Ovarian macrocysts and gonadotrope–ovarian axis disruption in premenopausal women receiving mitotane for adrenocortical carcinoma or Cushing's disease

in European Journal of Endocrinology
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  • 1 Faculté de Médecine Paris-Sud, Assistance Publique–Hôpitaux de Paris, INSERM U693, Service d'Endocrinologie, Assistance Publique–Hôpitaux de Paris, Assistance Publique–Hôpitaux de Paris, Institut Gustave Roussy, Service de Médecine Interne CHU Henri Mondor, Service d'Endocrinologie, Service de Gynécologie Obstétrique, Département d'Endocrinologie et Nutrition, Univ Paris-Sud, Le Kremlin Bicêtre, France

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Context

Mitotane is an adrenolytic and anticortisolic drug used in adrenocortical carcinoma (ACC), Cushing's disease (CD), and ectopic ACTH syndrome. Its effects on the ovaries are unknown.

Objective

To evaluate the ovarian and gonadotrope effects of mitotane therapy in premenopausal women.

Patients

We studied 21 premenopausal women (ACC: n=13; CD: n=8; median age 33 years, range 18–45 years) receiving mitotane at a median initial dose of 3 g/day (range 1.5–6 g/day).

Methods

Gynecological history was collected and ovarian ultrasound was performed. Four women also underwent ovarian CT or magnetic resonance imaging. Serum gonadotropin, estradiol (E2), androgens, sex hormone-binding globulin (SHBG), and circulating mitotane levels were determined at diagnosis and during mitotane therapy.

Results

In the women included, ovarian macrocysts (bilateral in 51%) were detected after a median 11 months (range: 3–36) of mitotane exposure. The median number of macrocysts per woman was two (range: 1–4) and the median diameter of the largest cysts was 50 mm (range: 26–90). Menstrual irregularities and/or pelvic pain were present in 15 out of 21 women at macrocyst diagnosis. In two women, the macrocysts were revealed by complications (ovarian torsion and hemorrhagic macrocyst rupture) that required surgery. Mitotane therapy was associated with a significant decrease in androstenedione and testosterone levels and a significant increase in LH levels. Serum FSH and E2 levels were also increased, and SHBG levels rose markedly.

Conclusions

Mitotane therapy causes significant morphological and ovarian/gonadotrope hormonal abnormalities in premenopausal women. Follicular thecal steroid synthesis appears to be specifically altered and the subsequent increase in gonadotropins might explain the development of macrocysts. The mechanisms underlying these adverse effects, whose exact prevalence in this population still needs to be determined, are discussed.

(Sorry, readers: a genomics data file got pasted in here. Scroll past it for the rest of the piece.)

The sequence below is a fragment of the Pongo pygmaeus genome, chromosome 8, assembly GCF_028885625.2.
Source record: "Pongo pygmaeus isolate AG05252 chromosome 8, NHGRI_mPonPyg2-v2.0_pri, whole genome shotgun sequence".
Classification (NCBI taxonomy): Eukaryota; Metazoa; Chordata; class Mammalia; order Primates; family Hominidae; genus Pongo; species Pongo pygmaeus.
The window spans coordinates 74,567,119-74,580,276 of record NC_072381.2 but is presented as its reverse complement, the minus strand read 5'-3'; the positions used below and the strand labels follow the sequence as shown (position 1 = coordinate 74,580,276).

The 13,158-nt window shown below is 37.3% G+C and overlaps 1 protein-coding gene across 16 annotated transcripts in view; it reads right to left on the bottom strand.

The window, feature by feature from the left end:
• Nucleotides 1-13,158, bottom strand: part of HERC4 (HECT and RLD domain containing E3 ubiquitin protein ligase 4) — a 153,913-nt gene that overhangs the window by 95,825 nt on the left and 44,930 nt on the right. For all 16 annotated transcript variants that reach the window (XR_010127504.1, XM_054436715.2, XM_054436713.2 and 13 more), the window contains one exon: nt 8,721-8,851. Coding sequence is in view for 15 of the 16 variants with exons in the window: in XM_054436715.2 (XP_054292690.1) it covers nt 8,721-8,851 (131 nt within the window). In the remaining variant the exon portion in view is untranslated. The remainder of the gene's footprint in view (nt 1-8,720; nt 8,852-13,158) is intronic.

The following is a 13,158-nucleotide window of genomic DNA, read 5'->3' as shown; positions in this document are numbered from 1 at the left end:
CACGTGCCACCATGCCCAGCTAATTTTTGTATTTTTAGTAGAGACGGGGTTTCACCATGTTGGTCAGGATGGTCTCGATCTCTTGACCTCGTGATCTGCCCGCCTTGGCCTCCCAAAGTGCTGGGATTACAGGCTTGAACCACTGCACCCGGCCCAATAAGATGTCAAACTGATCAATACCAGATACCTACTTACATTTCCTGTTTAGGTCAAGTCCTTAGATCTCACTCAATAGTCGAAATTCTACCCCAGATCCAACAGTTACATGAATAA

Abstract

Context

Mitotane is an adrenolytic and anticortisolic drug used in adrenocortical carcinoma (ACC), Cushing's disease (CD), and ectopic ACTH syndrome. Its effects on the ovaries are unknown.

Objective

To evaluate the ovarian and gonadotrope effects of mitotane therapy in premenopausal women.

Patients

We studied 21 premenopausal women (ACC: n=13; CD: n=8; median age 33 years, range 18–45 years) receiving mitotane at a median initial dose of 3 g/day (range 1.5–6 g/day).

Methods

Gynecological history was collected and ovarian ultrasound was performed. Four women also underwent ovarian CT or magnetic resonance imaging. Serum gonadotropin, estradiol (E2), androgens, sex hormone-binding globulin (SHBG), and circulating mitotane levels were determined at diagnosis and during mitotane therapy.

Results

In the women included, ovarian macrocysts (bilateral in 51%) were detected after a median 11 months (range: 3–36) of mitotane exposure. The median number of macrocysts per woman was two (range: 1–4) and the median diameter of the largest cysts was 50 mm (range: 26–90). Menstrual irregularities and/or pelvic pain were present in 15 out of 21 women at macrocyst diagnosis. In two women, the macrocysts were revealed by complications (ovarian torsion and hemorrhagic macrocyst rupture) that required surgery. Mitotane therapy was associated with a significant decrease in androstenedione and testosterone levels and a significant increase in LH levels. Serum FSH and E2 levels were also increased, and SHBG levels rose markedly.

Conclusions

Mitotane therapy causes significant morphological and ovarian/gonadotrope hormonal abnormalities in premenopausal women. Follicular thecal steroid synthesis appears to be specifically altered and the subsequent increase in gonadotropins might explain the development of macrocysts. The mechanisms underlying these adverse effects, whose exact prevalence in this population still needs to be determined, are discussed.

Introduction